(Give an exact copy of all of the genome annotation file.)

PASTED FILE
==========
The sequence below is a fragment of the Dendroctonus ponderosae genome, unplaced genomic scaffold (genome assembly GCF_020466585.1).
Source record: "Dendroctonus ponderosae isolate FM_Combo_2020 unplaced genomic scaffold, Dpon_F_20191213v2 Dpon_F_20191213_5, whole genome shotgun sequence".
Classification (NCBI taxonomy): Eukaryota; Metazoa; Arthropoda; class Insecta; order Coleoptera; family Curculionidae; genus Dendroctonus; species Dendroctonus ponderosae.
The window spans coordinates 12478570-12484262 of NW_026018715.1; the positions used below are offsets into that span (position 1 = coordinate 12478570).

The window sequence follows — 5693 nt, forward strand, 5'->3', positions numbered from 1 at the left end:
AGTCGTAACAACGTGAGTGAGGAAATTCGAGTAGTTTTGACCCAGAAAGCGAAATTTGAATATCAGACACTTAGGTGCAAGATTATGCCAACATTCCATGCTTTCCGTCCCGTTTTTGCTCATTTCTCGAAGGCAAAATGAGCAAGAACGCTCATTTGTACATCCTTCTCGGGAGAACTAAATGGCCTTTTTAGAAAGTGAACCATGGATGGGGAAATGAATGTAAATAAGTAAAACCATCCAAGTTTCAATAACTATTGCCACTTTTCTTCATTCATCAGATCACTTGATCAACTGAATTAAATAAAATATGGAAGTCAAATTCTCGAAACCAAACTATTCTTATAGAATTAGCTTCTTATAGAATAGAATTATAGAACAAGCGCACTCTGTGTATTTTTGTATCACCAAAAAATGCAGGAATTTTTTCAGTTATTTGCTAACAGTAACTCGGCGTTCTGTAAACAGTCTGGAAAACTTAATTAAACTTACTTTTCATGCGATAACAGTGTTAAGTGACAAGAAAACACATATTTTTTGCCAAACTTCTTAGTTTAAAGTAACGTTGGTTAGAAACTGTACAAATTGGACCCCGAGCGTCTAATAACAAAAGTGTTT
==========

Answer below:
The sequence below is a fragment of the Dendroctonus ponderosae genome, unplaced genomic scaffold (genome assembly GCF_020466585.1).
Source record: "Dendroctonus ponderosae isolate FM_Combo_2020 unplaced genomic scaffold, Dpon_F_20191213v2 Dpon_F_20191213_5, whole genome shotgun sequence".
Classification (NCBI taxonomy): Eukaryota; Metazoa; Arthropoda; class Insecta; order Coleoptera; family Curculionidae; genus Dendroctonus; species Dendroctonus ponderosae.
The window spans coordinates 12478570-12484262 of NW_026018715.1; the positions used below are offsets into that span (position 1 = coordinate 12478570).

The window sequence follows — 5693 nt, forward strand, 5'->3', positions numbered from 1 at the left end:
AGTCGTAACAACGTGAGTGAGGAAATTCGAGTAGTTTTGACCCAGAAAGCGAAATTTGAATATCAGACACTTAGGTGCAAGATTATGCCAACATTCCATGCTTTCCGTCCCGTTTTTGCTCATTTCTCGAAGGCAAAATGAGCAAGAACGCTCATTTGTACATCCTTCTCGGGAGAACTAAATGGCCTTTTTAGAAAGTGAACCATGGATGGGGAAATGAATGTAAATAAGTAAAACCATCCAAGTTTCAATAACTATTGCCACTTTTCTTCATTCATCAGATCACTTGATCAACTGAATTAAATAAAATATGGAAGTCAAATTCTCGAAACCAAACTATTCTTATAGAATTAGCTTCTTATAGAATAGAATTATAGAACAAGCGCACTCTGTGTATTTTTGTATCACCAAAAAATGCAGGAATTTTTTCAGTTATTTGCTAACAGTAACTCGGCGTTCTGTAAACAGTCTGGAAAACTTAATTAAACTTACTTTTCATGCGATAACAGTGTTAAGTGACAAGAAAACACATATTTTTTGCCAAACTTCTTAGTTTAAAGTAACGTTGGTTAGAAACTGTACAAATTGGACCCCGAGCGTCTAATAACAAAAGTGTTT